The 1936 Eiger north face disaster, which began on 18 July 1936, resulted in the death of five climbers during the 1936 climbing season on the north face of the Eiger.
After a deadly and unsuccessful German attemptin 1935, ten climbers from Austria and Germany travelled to the still-unclimbed north face of the Eiger in 1936, but, before serious summit attempts could get underway, one climber was killed during a training climb. The weather was so bad that after waiting for a change and seeing none on the way, several climbers gave up. Only four remained: two Bavarians, Andreas Hinterstoisser and Toni Kurz, the youngest of the party, and two Austrians, Willy Angerer and Edi Rainer.
The weather improved and they made preliminary explorations of the lowest part of the face. Hinterstoisser fell 37 metres (121 ft) but was not injured. A few days later the four men began ascending the north face. They climbed quickly, but on the second day, the weather changed; clouds came down and allowed observers on the ground only intermittent visibility to the climbers on the face. On the second day the party was bombarded by rockfall, a notorious problem on the north face route. Angerer was hit just below the shoulder blade and injured, though it is said that he tried to continue climbing. He certainly did not call for a retreat at the time.
They did not resume climbing until the following day, when, during a break in the clouds, the party was observed descending. Later, it would be learned that the group had no choice but to retreat, since Angerer had suffered more serious injuries from the falling rock than at first thought. The party became stuck on the face when they could not recross the very technical and difficult Hinterstoisser Traverse, from which they had pulled the rope during their ascent. Exhausted on their third day of climbing, with two days of bad weather, it is said that Hinterstoisser still tried for hours to cross the traverse, but it was impossible in the poor conditions. Hinterstoisser had used a technique called a "tension traverse", where a rope is fixed and kept taut, allowing the lead climber to "lean" on it for balance. This technique was not possible descending though. The bad weather would have also meant wet and / or icy rock compared to dry conditions on the ascent.
The group decided to abseil down the vertical face (the great rock barrier) to the base of the mountain.Contact was made with a railway guard at the Eigerwand railway station halfway down the descent. During their exchange the climbers amazingly said that everything was all right (perhaps out of pride and knowledge that they were very close to safety). However, as Hinterstoisser set up the last abseil of the descent, an avalanche came down the mountain, taking Hinterstoisser, who had unclipped from the group, with it. He was found at the bottom of the mountain days later. Willy Angerer fell and was killed by the impact of his body against the rock face, and Edi Rainer quickly asphyxiated from the weight of the rope around his diaphragm. Only Kurz survived the avalanche, hanging on the rope with his dead comrades.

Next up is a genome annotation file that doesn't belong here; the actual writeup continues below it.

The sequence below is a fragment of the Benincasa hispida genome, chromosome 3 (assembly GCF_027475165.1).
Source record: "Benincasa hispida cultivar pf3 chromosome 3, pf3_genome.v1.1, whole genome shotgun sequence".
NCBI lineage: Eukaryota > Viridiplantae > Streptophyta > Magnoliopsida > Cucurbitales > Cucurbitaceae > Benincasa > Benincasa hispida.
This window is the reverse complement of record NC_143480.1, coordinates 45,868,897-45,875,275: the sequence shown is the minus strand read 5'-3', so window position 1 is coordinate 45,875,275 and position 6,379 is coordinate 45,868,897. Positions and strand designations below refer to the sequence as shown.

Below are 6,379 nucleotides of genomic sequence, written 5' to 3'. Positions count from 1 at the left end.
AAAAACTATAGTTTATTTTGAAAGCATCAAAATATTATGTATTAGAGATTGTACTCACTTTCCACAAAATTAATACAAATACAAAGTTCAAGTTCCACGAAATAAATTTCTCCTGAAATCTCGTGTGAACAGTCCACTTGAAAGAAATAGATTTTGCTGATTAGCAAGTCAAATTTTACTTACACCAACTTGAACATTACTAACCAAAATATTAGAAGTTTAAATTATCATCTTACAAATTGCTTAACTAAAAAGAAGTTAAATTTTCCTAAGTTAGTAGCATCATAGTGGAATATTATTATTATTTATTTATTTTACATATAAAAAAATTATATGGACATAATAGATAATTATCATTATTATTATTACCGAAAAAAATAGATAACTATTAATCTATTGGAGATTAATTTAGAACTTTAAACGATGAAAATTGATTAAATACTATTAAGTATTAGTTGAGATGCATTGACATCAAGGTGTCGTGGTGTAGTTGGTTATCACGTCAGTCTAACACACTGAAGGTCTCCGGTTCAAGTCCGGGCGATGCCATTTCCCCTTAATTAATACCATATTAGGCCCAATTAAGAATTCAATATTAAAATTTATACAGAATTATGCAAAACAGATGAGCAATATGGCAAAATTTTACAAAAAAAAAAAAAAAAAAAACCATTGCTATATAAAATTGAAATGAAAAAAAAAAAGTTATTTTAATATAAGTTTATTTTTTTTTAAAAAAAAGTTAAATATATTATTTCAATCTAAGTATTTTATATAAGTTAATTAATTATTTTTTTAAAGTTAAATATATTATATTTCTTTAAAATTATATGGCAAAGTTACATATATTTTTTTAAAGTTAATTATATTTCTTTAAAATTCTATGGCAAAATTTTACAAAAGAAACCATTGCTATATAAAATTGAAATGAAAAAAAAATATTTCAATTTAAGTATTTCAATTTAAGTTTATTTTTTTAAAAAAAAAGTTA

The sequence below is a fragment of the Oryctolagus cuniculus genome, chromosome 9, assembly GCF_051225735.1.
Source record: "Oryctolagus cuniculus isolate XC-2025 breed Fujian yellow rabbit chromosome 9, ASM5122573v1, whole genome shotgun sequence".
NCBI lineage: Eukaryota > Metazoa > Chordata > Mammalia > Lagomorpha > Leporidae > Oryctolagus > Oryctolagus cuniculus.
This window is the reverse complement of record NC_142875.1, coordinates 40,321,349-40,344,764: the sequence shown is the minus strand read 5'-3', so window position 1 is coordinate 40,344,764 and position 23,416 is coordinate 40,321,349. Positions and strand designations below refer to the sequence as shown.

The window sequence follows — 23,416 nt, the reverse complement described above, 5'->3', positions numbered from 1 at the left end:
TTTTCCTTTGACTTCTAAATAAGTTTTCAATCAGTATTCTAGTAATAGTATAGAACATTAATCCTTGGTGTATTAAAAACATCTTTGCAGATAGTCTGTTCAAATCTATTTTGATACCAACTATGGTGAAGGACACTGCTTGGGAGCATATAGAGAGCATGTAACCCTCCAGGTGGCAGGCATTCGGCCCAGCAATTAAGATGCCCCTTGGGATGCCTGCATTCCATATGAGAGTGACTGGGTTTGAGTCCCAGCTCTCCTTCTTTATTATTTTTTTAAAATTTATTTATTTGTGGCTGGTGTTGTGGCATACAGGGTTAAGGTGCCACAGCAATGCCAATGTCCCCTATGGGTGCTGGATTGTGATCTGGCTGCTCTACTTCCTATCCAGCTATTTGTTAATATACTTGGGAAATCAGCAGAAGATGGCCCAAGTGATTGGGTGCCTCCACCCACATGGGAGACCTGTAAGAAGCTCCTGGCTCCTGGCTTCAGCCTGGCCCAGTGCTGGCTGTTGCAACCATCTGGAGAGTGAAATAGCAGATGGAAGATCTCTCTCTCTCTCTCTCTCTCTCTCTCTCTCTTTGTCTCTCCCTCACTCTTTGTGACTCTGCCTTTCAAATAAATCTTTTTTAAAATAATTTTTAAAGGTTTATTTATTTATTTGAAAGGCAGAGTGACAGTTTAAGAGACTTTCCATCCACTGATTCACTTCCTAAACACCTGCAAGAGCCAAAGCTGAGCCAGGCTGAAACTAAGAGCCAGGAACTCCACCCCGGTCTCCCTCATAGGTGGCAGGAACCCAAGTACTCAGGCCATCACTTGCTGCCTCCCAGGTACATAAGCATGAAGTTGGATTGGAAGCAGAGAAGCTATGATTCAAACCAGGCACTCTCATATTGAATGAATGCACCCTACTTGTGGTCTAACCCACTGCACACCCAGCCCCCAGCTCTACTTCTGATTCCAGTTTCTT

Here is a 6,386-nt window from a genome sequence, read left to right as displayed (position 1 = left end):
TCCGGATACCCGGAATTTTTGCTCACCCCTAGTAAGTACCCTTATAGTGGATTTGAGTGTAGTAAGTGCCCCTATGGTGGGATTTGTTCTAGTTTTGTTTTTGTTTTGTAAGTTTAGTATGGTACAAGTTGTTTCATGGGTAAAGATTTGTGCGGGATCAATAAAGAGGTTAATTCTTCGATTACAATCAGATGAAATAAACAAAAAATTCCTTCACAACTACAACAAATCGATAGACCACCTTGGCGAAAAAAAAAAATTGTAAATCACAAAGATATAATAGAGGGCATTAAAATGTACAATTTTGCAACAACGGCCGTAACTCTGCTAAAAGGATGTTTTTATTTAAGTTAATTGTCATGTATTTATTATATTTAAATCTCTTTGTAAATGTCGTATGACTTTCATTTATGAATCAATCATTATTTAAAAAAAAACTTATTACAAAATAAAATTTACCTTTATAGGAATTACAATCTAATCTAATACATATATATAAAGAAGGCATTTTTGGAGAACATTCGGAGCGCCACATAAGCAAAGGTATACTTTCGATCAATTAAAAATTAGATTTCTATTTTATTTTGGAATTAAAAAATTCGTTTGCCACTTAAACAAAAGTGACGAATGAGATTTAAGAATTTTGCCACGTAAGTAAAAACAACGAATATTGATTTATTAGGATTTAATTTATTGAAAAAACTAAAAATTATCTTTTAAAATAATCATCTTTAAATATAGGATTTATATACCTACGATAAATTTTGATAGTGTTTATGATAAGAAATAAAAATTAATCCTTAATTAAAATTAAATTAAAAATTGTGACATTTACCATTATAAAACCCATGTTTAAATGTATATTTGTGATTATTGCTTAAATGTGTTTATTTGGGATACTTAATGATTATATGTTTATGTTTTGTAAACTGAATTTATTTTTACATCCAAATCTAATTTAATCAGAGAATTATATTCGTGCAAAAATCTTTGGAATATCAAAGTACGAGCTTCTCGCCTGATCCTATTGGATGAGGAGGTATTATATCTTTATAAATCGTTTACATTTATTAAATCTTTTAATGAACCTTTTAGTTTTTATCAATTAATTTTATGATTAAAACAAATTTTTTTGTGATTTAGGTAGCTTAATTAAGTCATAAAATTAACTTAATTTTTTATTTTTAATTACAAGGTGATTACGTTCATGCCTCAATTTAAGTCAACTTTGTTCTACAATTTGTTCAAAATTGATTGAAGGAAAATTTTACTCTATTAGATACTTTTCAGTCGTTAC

Late on the third day three Swiss guides started a rescue attempt from the Eigerwand Station. They failed to reach Kurz but came within shouting distance and learned what had happened. Kurz explained the fate of his companions: one had fallen down the face, another was frozen above him, and the third had fractured his skull in falling and was hanging on the rope below him.
In the morning the three guides returned, traversing the face again from a hole near the Eigerwand Station despite avalanche-prone conditions. Toni Kurz was still alive but almost helpless. After four nights exposed to the elements, one of his hands and his arm was completely frozen. Kurz hauled himself back to the mountain face after cutting loose Angerer below him. The guides were not able to pass an unclimbable overhang that separated them from Kurz, but they managed to get a rope long enough to reach Kurz by tying two ropes together. While abseiling, however, Kurz could not get the knot that joined the two ropes to pass through his carabiner. He tried for hours to reach his rescuers, who were just a few metres below him, desperately trying to move himself past the knot, but in vain. He then began to lose consciousness. One of the guides, climbing on another's shoulders, was able to touch the tip of Kurz's crampons with the head of his ice-axe but could not reach higher.Faced with the futility of his situation, he famously said only "Ich kann nicht mehr" ("I can't [go on] anymore") and then died.
His body was later recovered by a German team.
The Eiger is a 3,967-metre (13,015 ft) mountain of the Bernese Alps, overlooking Grindelwald and Lauterbrunnen in the Bernese Oberland of Switzerland, just north of the main watershed and border with Valais. It is the easternmost peak of a ridge crest that extends across the Mönch to the Jungfrau at 4,158 m (13,642 ft), constituting one of the most emblematic sights of the Swiss Alps. While the northern side of the mountain rises more than 3,000 m (10,000 ft) above the two valleys of Grindelwald and Lauterbrunnen, the southern side faces the large glaciers of the Jungfrau-Aletsch area, the most glaciated region in the Alps. The most notable feature of the Eiger is its nearly 1,800-metre-high (5,900 ft) north face of rock and ice, named Eiger-Nordwand, Eigerwand or just Nordwand, which is the biggest north face in the Alps. This huge face towers over the resort of Kleine Scheidegg at its base, on the homonymous pass connecting the two valleys.
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